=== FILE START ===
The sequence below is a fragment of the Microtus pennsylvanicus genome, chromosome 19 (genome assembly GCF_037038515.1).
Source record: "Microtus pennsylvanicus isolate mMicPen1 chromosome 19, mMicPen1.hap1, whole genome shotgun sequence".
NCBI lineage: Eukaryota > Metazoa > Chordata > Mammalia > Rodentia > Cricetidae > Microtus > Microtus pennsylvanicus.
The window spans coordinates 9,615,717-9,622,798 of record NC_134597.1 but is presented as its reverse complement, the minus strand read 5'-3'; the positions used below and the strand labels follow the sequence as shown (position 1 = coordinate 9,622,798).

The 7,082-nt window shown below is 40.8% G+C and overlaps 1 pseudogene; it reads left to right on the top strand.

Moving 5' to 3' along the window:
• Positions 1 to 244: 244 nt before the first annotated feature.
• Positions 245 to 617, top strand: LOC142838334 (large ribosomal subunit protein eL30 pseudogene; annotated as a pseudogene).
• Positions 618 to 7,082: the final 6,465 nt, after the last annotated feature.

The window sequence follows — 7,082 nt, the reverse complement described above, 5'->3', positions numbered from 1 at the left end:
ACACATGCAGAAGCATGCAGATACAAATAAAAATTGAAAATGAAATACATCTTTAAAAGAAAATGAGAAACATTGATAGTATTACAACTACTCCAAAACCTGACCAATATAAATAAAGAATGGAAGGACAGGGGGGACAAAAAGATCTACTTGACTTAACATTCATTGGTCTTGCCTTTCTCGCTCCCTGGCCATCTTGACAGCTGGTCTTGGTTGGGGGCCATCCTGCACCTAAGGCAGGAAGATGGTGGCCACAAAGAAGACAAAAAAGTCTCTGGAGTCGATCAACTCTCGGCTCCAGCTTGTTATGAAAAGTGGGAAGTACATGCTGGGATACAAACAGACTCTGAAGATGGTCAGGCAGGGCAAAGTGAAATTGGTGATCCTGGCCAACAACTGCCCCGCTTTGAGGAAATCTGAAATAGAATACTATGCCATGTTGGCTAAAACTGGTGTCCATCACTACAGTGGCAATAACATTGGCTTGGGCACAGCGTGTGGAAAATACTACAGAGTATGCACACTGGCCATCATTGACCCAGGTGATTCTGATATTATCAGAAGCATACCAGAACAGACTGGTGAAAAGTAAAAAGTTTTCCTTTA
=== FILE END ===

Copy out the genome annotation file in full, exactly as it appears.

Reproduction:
The sequence below is a fragment of the Microtus pennsylvanicus genome, chromosome 19 (genome assembly GCF_037038515.1).
Source record: "Microtus pennsylvanicus isolate mMicPen1 chromosome 19, mMicPen1.hap1, whole genome shotgun sequence".
NCBI lineage: Eukaryota > Metazoa > Chordata > Mammalia > Rodentia > Cricetidae > Microtus > Microtus pennsylvanicus.
The window spans coordinates 9,615,717-9,622,798 of record NC_134597.1 but is presented as its reverse complement, the minus strand read 5'-3'; the positions used below and the strand labels follow the sequence as shown (position 1 = coordinate 9,622,798).

The 7,082-nt window shown below is 40.8% G+C and overlaps 1 pseudogene; it reads left to right on the top strand.

Moving 5' to 3' along the window:
• Positions 1 to 244: 244 nt before the first annotated feature.
• Positions 245 to 617, top strand: LOC142838334 (large ribosomal subunit protein eL30 pseudogene; annotated as a pseudogene).
• Positions 618 to 7,082: the final 6,465 nt, after the last annotated feature.

The window sequence follows — 7,082 nt, the reverse complement described above, 5'->3', positions numbered from 1 at the left end:
ACACATGCAGAAGCATGCAGATACAAATAAAAATTGAAAATGAAATACATCTTTAAAAGAAAATGAGAAACATTGATAGTATTACAACTACTCCAAAACCTGACCAATATAAATAAAGAATGGAAGGACAGGGGGGACAAAAAGATCTACTTGACTTAACATTCATTGGTCTTGCCTTTCTCGCTCCCTGGCCATCTTGACAGCTGGTCTTGGTTGGGGGCCATCCTGCACCTAAGGCAGGAAGATGGTGGCCACAAAGAAGACAAAAAAGTCTCTGGAGTCGATCAACTCTCGGCTCCAGCTTGTTATGAAAAGTGGGAAGTACATGCTGGGATACAAACAGACTCTGAAGATGGTCAGGCAGGGCAAAGTGAAATTGGTGATCCTGGCCAACAACTGCCCCGCTTTGAGGAAATCTGAAATAGAATACTATGCCATGTTGGCTAAAACTGGTGTCCATCACTACAGTGGCAATAACATTGGCTTGGGCACAGCGTGTGGAAAATACTACAGAGTATGCACACTGGCCATCATTGACCCAGGTGATTCTGATATTATCAGAAGCATACCAGAACAGACTGGTGAAAAGTAAAAAGTTTTCCTTTA